Occupied Ukrainian regions plan ‘vote’ on joining Russia



The referendums could pave the way for Russian annexation of the areas, allowing Moscow to frame the ongoing Ukrainian counteroffensive there as an attack on Russia itself, thereby providing Moscow with a pretext to escalate its military response.

In what appeared to be a coordinated announcement, Russian-appointed leaders in the occupied regions of Kherson and Zaporizhzhia and the self-declared Luhansk People’s Republic and Donetsk People’s Republic all said they planned to hold “votes” beginning on September 23.

Together the four regions that have announced their referendum plans make up around 18% of Ukraine’s territory. Russia does not control any of the four in their entirety.

The expected referendums, which run counter to international law upholding Ukraine’s sovereignty, have been announced as world leaders have descended on New York for a meeting of the United Nations General Assembly, where the war and it impacts were already poised to loom large.

Ukraine has dismissed the announcement of referendums in the occupied regions as a “sham” stemming from the “fear of defeat,” while the the country’s Western supporters signaled they would not alter their support for Ukraine.

US Ambassador to the United Nations Linda Thomas-Greenfield condemned the expected referendums during a meeting with Ukrainian Foreign Minister Dmytro Kuleba on Tuesday, and reiterated the US would not recognize any attempt by Russia to “claim annexation of Ukraine’s sovereign territory.”

The Pentagon said on Tuesday that the referendums would have no credibility and would not impact US support for Ukraine.

Potential for escalation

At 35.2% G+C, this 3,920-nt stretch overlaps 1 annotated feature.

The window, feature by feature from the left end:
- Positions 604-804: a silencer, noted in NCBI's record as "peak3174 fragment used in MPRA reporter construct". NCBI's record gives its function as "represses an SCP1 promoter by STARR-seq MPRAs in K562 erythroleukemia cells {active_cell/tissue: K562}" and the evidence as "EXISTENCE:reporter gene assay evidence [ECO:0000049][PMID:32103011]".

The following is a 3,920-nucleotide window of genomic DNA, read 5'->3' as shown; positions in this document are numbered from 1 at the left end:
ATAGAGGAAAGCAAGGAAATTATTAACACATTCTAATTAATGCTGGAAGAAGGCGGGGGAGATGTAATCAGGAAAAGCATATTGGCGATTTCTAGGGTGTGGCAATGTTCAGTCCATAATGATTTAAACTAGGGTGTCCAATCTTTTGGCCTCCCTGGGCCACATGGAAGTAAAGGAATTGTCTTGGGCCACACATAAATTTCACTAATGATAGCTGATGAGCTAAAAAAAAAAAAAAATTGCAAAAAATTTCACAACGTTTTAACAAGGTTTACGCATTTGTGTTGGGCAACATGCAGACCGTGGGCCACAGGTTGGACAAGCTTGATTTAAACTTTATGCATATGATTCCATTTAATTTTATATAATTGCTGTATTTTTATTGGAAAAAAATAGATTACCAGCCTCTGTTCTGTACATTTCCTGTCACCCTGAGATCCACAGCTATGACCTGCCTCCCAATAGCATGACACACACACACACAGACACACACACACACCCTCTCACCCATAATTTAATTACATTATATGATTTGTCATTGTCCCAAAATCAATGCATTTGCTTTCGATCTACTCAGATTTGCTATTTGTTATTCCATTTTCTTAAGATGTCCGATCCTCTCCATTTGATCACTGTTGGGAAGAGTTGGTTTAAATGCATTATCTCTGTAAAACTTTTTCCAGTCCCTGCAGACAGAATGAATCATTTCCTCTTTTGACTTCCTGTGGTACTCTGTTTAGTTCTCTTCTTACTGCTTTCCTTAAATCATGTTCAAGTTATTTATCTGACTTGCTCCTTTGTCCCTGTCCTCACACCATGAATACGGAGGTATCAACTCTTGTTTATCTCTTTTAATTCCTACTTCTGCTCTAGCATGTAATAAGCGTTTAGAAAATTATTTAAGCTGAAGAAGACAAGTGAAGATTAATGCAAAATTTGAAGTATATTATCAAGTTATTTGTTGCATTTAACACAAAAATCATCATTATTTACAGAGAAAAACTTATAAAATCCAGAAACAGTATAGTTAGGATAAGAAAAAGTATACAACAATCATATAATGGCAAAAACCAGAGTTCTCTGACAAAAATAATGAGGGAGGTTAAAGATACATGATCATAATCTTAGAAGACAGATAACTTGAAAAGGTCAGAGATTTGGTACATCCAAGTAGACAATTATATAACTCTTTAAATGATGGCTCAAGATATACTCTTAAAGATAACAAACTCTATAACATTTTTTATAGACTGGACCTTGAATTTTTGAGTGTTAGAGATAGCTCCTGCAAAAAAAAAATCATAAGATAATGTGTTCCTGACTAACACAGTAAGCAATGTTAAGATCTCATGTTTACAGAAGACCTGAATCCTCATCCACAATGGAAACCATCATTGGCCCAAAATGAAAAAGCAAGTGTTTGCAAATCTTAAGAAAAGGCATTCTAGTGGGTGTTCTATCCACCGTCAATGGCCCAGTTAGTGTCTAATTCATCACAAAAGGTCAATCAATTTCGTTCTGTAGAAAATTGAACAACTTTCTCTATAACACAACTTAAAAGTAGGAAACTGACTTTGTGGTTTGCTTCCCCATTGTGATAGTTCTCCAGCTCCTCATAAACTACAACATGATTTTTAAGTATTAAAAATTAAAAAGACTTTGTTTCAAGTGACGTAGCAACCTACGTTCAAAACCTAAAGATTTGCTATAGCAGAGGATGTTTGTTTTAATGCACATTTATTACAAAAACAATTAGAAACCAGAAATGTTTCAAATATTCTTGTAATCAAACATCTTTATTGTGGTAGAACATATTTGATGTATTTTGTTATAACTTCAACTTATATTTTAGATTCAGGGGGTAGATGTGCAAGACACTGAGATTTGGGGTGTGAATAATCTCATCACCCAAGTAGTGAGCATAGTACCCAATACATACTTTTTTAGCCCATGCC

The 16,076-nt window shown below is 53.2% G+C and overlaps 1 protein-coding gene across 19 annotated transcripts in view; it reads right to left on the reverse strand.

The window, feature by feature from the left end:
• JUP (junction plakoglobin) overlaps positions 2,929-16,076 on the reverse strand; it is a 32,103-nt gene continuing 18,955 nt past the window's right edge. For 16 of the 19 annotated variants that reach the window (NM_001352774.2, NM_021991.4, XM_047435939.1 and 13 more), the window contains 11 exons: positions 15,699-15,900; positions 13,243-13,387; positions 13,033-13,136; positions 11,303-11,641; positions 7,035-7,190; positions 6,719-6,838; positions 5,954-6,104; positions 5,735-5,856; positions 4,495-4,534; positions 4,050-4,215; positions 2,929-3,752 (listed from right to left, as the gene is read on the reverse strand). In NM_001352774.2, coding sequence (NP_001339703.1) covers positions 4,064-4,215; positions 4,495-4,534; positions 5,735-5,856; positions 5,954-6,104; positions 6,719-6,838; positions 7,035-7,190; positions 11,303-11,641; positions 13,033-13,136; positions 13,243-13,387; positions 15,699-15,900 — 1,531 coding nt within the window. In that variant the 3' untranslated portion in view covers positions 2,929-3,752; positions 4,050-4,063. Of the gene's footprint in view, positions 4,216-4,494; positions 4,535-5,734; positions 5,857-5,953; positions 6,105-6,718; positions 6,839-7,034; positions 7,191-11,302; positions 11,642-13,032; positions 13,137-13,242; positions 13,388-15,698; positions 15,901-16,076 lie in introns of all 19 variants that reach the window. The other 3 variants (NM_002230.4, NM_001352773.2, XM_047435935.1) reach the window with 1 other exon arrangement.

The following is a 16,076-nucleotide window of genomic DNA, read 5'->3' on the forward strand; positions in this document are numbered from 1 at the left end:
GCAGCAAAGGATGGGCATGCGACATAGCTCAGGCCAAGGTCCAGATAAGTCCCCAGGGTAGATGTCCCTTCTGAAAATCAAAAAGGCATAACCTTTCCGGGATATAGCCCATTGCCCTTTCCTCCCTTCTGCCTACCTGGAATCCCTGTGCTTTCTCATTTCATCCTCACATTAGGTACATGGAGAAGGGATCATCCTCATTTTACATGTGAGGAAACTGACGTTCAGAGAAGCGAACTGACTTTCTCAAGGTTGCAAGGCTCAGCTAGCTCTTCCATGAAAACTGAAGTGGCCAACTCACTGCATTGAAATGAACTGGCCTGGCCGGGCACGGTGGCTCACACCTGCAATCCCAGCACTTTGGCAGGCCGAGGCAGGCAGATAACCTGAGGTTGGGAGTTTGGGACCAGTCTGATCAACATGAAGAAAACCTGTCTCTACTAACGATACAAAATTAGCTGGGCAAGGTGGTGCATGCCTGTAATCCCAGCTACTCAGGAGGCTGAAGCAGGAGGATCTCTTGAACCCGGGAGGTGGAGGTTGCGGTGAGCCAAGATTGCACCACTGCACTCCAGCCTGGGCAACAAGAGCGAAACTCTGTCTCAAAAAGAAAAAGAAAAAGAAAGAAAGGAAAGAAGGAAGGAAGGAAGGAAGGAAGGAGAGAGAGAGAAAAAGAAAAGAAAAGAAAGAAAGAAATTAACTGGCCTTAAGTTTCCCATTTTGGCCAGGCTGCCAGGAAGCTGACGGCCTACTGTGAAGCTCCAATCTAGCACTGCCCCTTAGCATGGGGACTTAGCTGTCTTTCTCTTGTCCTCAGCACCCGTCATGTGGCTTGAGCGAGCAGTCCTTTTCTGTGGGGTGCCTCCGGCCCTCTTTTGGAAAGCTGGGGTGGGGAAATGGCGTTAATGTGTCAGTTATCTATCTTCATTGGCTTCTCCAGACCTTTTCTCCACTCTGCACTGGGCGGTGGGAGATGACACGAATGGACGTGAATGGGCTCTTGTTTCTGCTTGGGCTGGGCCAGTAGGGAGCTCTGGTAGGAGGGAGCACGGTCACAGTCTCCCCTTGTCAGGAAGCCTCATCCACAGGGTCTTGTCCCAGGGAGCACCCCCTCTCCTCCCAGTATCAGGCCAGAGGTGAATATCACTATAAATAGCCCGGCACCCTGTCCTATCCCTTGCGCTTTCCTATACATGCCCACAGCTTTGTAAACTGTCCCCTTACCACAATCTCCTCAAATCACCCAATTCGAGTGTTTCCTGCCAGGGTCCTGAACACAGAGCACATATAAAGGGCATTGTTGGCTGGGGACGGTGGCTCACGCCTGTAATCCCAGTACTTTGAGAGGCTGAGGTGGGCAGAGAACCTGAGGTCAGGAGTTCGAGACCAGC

The potential referendums have not been fully endorsed by the Kremlin, with Russian President Vladimir Putin having yet to comment on the plans. On Tuesday, reports circulated Putin was preparing to address the nation, but the address never materialized, and instead, analysts close to the Kremlin suggested it had been delayed until Wednesday morning local time.

But the announcements have received swift support from Russian politicians. Former Russian President and vice-chairman of Russia’s National Security Council Dmitry Medvedev has publicly endorsed referendums in the self-declared Donbas republics, saying this would have “huge significance” for “systemic protection” of the residents.

“Encroachment on Russian territory is a crime which allows you to use all the forces of self-defense,” Medvedev said on his Telegram channel, in an apparent allusion to the potential for the military escalation.

It’s unclear what form an escalation could take, but concerns have been raised throughout the conflict over whether Russia would resort to using its nuclear stockpile in the Ukraine.
US President Joe Biden addressed these concerns in a 60 Minutes interview earlier this week, when a reporter asked what he would say to the Russian leader regarding the use of chemical or tactical nuclear weapons.

“Don’t. Don’t. Don’t. You will change the face of war unlike anything since World War II,” Biden said, adding that the US response to such actions would be “consequential.”

Putin endorsed a new “deterrent” strategy in June 2020 that allowed for the use of nuclear weapons in response to a non-nuclear attack on Russia that threatened its existence.

The announcement of the referendums also comes amid changes and proposals to shift how Russia codifies military service, at a time when analysts have said its faces significant shortages of manpower.

Russia’s lower house of parliament, the State Duma, amended the law on military service on Tuesday, toughening the punishment for violation of military service duties — such as desertion and evasion from service — according to state news agency TASS.

Separately, State Duma deputies and senators have prepared amendments to the Criminal Code of the Russian Federation, proposing to introduce liability of up to five years of jail time for the destruction or negligent damage of weapons and military equipment during wartime, state news agency RIA Novosti reported.

The deputies have also introduced concepts of “mobilization,” “martial law,” “wartime,” and “armed conflict” into the Criminal Code of Russia, which will now be regarded as aggravating factors in criminal sentencing.

Josh Pennington, Uliana Pavlova and mouthshutreviews’s Jennifer Hansler, Anna Chernova and Tim Lister contributed to this report.



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